It’s no secret that conservative ideas are not welcomed in modern day universities that are governed by “safe spaces and micro-aggressions”. However, that has come to an abrupt end in Tennessee as state officials have passed the Campus Free Speech Protection Act through the house of representatives at 85-7 and the senate with 30-0 and signed into law by Governor Bill Haslam.
The law will force all public colleges and universities in Tennessee to adopt free speech policies consistent with the University of Chicago’s 2015 Stone Report. The law expressly prohibits the use of controversial “free speech zones” that have been used to force speech that the university does not like into isolated zones unable to be heard or viewed.
The law will also prohibit the ability of University administrators to rescind invitations from students or faculty to speakers with whom the University disagrees or claims to fear disruption. This will in effect remove the “heckler’s veto” option that has been used against conservative speakers such as Ann Coulter, Ben Shapiro, Milo Yiannopoulos, Gavin McInnes, John Derbyshire, Betsy DeVos, and more controversial speakers such as Richard Spencer.
The heckler’s veto has not been used exclusively by the left against the right but the vast majority of such cases are by the left on the right. In addition to the difference in proportionality, most cases of heckler’s veto by the right are used against criminals and terrorists such as Bill Ayers who was part of a terrorist group known as “Weather Underground” that told students to kill their parents. On the other hand, the heckler’s veto when used by the left has almost always been to silence political opinions and speeches that they disagree with.
Another clause of the law demands that universities use the actual legal definition of student-on-student harassment that was decided on by the Supreme Court which is defined as “behavior so severe, pervasive, and objectively offensive, and that so undermines and detracts from the victims’ educational experience, that the victim-students are effectively denied equal access to an institution’s resources and opportunities.” Until now research by organizations such as F.I.R.E. (Foundation for Individual Rights in Education) has shown that many universities use definitions of harassment that are far different from the one defined by the Supreme Court.
Examples of the low harassment standards of universities provided by F.I.R.E. include Oregon State University, Slippery Rock University of Pennsylvania, and Duke University. The examples showcase how universities have side-skirted the Supreme Court definition by doing things such as leaving “harm” undefined, including a clause negating the Supreme Court standard, and stating that they follow the Supreme Court standard then provide a list of protected speech as being in violation.
In Oregon State University they define sexual harassment as “sexual or gender-based behavior that is unwanted and/or nonconsensual, and has the effect, intended or unintended, of producing harm.”, which leaves what constitutes “harm” undefined, which allows the university to take action on anything ranging from slight discomfort to the “serious interference with educational opportunities” mandated by the supreme court definition.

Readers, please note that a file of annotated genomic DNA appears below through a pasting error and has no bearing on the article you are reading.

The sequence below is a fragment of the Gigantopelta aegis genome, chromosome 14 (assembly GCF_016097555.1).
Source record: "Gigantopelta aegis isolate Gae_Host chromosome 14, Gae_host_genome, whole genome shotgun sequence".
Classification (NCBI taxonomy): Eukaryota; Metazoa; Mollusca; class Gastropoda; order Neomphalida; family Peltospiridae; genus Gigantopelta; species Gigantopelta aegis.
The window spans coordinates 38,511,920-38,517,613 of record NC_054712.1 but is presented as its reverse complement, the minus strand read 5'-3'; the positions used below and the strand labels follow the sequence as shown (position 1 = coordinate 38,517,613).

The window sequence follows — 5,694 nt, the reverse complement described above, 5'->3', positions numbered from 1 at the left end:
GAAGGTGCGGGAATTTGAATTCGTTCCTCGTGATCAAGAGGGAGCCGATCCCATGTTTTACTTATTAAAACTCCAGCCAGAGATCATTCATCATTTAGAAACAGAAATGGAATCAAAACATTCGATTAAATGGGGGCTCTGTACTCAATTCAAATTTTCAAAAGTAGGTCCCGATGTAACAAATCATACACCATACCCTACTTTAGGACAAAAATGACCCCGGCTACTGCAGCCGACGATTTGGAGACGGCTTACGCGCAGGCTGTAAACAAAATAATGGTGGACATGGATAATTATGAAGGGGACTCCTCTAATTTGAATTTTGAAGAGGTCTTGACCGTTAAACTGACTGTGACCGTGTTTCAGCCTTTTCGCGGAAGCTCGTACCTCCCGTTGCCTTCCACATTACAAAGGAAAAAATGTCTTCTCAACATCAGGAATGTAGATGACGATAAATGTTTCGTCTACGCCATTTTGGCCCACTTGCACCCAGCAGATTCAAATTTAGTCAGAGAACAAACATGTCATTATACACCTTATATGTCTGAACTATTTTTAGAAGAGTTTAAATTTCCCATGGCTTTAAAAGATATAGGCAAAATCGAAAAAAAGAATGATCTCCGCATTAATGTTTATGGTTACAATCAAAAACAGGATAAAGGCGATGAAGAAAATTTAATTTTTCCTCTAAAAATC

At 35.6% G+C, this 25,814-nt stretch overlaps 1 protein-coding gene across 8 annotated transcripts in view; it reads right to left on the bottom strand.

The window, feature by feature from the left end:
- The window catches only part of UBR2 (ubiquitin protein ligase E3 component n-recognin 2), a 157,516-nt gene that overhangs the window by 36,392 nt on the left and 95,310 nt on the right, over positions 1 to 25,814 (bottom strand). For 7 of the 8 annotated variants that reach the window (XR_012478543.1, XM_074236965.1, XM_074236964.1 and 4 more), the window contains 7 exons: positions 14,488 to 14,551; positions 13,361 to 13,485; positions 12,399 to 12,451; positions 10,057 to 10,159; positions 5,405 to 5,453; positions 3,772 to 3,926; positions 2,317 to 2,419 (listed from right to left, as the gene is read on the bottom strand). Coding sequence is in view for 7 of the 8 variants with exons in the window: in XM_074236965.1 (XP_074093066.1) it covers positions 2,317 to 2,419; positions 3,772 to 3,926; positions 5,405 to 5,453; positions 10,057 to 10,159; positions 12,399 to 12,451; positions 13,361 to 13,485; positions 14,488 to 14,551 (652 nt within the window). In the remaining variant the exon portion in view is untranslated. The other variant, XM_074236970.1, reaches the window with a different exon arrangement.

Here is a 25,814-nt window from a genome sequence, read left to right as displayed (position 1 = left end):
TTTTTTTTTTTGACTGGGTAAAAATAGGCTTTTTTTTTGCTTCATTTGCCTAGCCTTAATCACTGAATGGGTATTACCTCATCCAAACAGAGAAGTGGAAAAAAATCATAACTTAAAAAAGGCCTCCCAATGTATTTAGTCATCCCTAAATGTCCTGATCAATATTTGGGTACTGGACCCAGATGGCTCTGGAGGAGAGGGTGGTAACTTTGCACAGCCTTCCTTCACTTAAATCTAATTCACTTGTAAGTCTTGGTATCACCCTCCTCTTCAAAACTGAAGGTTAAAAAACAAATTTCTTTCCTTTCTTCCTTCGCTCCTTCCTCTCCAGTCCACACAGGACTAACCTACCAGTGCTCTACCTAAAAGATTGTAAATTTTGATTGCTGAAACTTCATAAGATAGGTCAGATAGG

Slippery Rock University of Pennsylvania includes the Supreme Court definition as required by law but then negates it entirely by providing a separate clause at the end. The clause states “[f]or purposes of this policy, even if misbehavior is not sufficiently severe or pervasive to constitute a basis for an award of damages or other relief to a victim under state or federal law, Slippery Rock University may still issue disciplinary action”, this completely nullifies the legal standard by allowing the university to conduct punishment on any action it sees fit despite the standard.
Duke University also includes the Supreme Court legal standard but provide a list of examples of things that the university considers to be in violation of the standard. Part of the list includes “[u]nwelcome comments or jokes of a sexual or explicit nature,” as an example of a violation of the legal standard. While it is possible that such comments or jokes could be in violation of the standard if it was severe enough, the example used would also include speech protected by the first amendment that fails to meet the legal standard of harassment.
The final part of the new law will forbid universities from discriminating in the funding of student groups based on their viewpoints and prevent faculty from being punished for protected speech in classrooms unless it is “not reasonably germane to the subject matter of the class as broadly construed, and comprises a substantial portion of classroom instruction.”
The law is viewpoint neutral but comes at a time that universities have been wantonly banning conservative speakers, denying the funding or outright creation of conservative and White student groups, as well as punishing professors that make right-wing statements. In the recent years Virginia, Missouri, Arizona, Colorado, Utah, and Kentucky states have all passed a law that bans “free speech zones” in particular but this new law in Tennessee could see the passage of much more encompassing laws in other states to protect the first amendment rights of students and faculty.